Omitting Relatives from Your Will

Maybe you have already created a will, but now you are experiencing second thoughts regarding the way that the will was constructed. If you would like to omit certain family members from inheritance, you may need to be very explicit when doing it. Sometimes, family members may think you merely forgot about them, and will contest the will making sure that they get a piece of your inheritance.

If you want to exclude a particular relative, you should explicitly state this in your will. Include a clause in the legally drafted will that says that something like: "I have intentionally excluded the following relatives and heirs from my estate if they are living at the time of my death." This will make it fully certain that the omissions weren't a mistake.

In order to make this decision effective, you will want to officially revoke any previous wills. In some cases, your family members may refer to a former will to see if they were listed on it. You can revoke your wills by destroying them, creating a new one, or making changes to an existing will. You may also want to make a statement in your most current will that all previous wills are null and void. This will keep family members from digging up previous wills and saying that they are the "real" will.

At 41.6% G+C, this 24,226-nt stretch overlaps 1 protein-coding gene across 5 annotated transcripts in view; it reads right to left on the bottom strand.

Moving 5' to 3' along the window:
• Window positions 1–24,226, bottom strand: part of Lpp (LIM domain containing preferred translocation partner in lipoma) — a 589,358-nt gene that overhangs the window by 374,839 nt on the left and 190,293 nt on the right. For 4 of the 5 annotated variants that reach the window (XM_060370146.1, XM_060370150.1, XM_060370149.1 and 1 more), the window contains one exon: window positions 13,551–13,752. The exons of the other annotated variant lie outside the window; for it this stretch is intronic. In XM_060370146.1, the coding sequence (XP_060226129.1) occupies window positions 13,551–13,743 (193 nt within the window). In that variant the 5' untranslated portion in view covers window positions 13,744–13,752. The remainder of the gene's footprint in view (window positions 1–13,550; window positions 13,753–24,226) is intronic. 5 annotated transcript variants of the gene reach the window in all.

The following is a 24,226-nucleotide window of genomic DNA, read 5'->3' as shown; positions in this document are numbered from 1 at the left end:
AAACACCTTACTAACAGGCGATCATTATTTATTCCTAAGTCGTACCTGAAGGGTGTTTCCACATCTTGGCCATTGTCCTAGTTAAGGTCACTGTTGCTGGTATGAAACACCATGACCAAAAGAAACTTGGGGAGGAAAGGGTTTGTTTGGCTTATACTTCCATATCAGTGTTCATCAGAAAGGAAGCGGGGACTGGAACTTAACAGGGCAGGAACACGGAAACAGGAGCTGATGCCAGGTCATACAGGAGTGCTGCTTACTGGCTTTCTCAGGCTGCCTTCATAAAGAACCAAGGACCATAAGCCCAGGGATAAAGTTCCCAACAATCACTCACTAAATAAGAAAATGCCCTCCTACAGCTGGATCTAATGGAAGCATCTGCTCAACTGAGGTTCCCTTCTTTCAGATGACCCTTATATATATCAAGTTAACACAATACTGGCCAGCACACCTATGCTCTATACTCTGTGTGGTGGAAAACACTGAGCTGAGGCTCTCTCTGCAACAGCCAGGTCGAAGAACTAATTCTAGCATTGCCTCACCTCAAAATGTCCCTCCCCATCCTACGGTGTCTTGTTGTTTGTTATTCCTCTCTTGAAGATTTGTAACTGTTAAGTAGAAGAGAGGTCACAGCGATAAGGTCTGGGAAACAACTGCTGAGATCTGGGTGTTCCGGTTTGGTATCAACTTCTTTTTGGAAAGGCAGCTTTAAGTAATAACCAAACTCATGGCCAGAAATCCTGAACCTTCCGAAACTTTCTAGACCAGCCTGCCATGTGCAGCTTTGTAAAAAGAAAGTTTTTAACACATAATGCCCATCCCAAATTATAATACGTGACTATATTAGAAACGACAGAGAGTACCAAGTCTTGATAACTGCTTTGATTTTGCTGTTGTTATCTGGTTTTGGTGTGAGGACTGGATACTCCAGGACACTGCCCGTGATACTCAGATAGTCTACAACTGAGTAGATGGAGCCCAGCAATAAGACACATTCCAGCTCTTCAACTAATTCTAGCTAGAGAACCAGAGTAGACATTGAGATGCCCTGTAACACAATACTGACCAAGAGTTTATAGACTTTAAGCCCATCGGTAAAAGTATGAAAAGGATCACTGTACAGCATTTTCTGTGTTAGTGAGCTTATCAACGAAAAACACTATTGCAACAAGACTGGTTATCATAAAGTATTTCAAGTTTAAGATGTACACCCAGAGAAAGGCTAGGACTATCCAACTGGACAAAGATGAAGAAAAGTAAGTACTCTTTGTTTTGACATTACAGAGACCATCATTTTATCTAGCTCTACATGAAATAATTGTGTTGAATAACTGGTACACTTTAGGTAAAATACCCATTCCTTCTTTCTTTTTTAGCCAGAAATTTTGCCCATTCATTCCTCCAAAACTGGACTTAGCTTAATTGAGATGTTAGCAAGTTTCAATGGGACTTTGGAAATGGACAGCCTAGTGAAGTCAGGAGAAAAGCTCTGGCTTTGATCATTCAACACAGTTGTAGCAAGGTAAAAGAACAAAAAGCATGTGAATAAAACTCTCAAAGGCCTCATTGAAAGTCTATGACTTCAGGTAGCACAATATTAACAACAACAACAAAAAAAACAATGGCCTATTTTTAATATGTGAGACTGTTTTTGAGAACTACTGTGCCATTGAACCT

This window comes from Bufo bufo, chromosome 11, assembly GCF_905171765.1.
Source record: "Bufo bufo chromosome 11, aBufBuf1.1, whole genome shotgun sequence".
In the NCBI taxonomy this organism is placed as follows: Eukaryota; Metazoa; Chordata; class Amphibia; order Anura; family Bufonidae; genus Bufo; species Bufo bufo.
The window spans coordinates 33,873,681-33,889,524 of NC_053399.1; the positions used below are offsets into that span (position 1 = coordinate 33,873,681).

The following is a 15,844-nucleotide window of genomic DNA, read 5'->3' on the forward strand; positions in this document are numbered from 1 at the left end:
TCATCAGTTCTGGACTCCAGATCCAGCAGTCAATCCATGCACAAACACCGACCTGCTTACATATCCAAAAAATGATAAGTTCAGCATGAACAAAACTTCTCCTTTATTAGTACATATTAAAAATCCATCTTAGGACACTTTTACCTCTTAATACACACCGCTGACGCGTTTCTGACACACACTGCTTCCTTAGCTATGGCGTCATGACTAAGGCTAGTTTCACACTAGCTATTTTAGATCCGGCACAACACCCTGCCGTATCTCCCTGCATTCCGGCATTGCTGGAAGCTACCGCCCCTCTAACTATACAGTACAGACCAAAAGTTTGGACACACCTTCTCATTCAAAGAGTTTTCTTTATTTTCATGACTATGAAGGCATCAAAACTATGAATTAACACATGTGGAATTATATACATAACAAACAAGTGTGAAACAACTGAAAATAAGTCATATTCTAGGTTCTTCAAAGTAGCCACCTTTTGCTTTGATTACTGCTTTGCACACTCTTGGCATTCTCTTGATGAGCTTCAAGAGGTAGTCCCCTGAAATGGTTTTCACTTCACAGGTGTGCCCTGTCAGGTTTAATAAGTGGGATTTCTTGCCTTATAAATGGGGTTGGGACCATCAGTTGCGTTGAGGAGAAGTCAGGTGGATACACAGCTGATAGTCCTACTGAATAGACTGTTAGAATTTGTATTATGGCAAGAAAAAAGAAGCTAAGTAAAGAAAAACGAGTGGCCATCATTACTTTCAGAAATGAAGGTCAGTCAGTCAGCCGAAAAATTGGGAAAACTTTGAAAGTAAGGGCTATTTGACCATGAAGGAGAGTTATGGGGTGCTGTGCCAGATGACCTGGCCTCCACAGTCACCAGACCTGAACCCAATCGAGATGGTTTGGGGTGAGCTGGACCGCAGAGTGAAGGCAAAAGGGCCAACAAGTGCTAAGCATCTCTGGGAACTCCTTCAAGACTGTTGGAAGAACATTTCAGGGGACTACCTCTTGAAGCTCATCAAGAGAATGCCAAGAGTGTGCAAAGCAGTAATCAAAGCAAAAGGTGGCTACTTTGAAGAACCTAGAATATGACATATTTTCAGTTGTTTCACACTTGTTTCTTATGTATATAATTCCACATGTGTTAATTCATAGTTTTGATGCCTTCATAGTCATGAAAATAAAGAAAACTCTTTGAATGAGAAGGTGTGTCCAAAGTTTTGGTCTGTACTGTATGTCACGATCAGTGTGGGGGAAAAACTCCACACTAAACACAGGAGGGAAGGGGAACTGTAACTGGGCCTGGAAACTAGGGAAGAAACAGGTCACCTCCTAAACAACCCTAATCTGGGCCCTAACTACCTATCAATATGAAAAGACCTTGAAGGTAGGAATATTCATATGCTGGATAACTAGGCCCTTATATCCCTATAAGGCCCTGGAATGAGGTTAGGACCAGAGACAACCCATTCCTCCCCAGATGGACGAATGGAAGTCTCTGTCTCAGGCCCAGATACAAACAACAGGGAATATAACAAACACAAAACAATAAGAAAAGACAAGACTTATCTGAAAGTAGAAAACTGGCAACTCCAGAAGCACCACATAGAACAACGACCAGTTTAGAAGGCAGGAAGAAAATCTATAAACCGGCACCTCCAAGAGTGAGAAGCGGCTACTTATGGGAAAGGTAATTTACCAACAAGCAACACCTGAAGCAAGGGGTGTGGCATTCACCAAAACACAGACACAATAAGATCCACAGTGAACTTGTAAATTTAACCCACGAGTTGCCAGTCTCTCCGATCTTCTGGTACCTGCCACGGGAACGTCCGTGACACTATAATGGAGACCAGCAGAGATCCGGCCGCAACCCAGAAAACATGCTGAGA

When drafting your will which omits various relatives, you may want to check your state laws. In some states, an individual cannot revoke a spouse from his or her will. If he or she does this, the spouse can still claim an inheritance. The laws will vary depending on if you live in a community property or separate property state.

Also, some state laws will allow children to inherit in an estate if they are excluded from a will as long as they can prove that they suspect that the omission was a mistake. This is why it is essential to state that the omission is intentional. Siblings, aunts, and uncles normally won't have any inheritance claim to your fortune if you pass away. If you want more information about omitting relatives from your will, don't hesitate to locate an estate planning lawyer near you.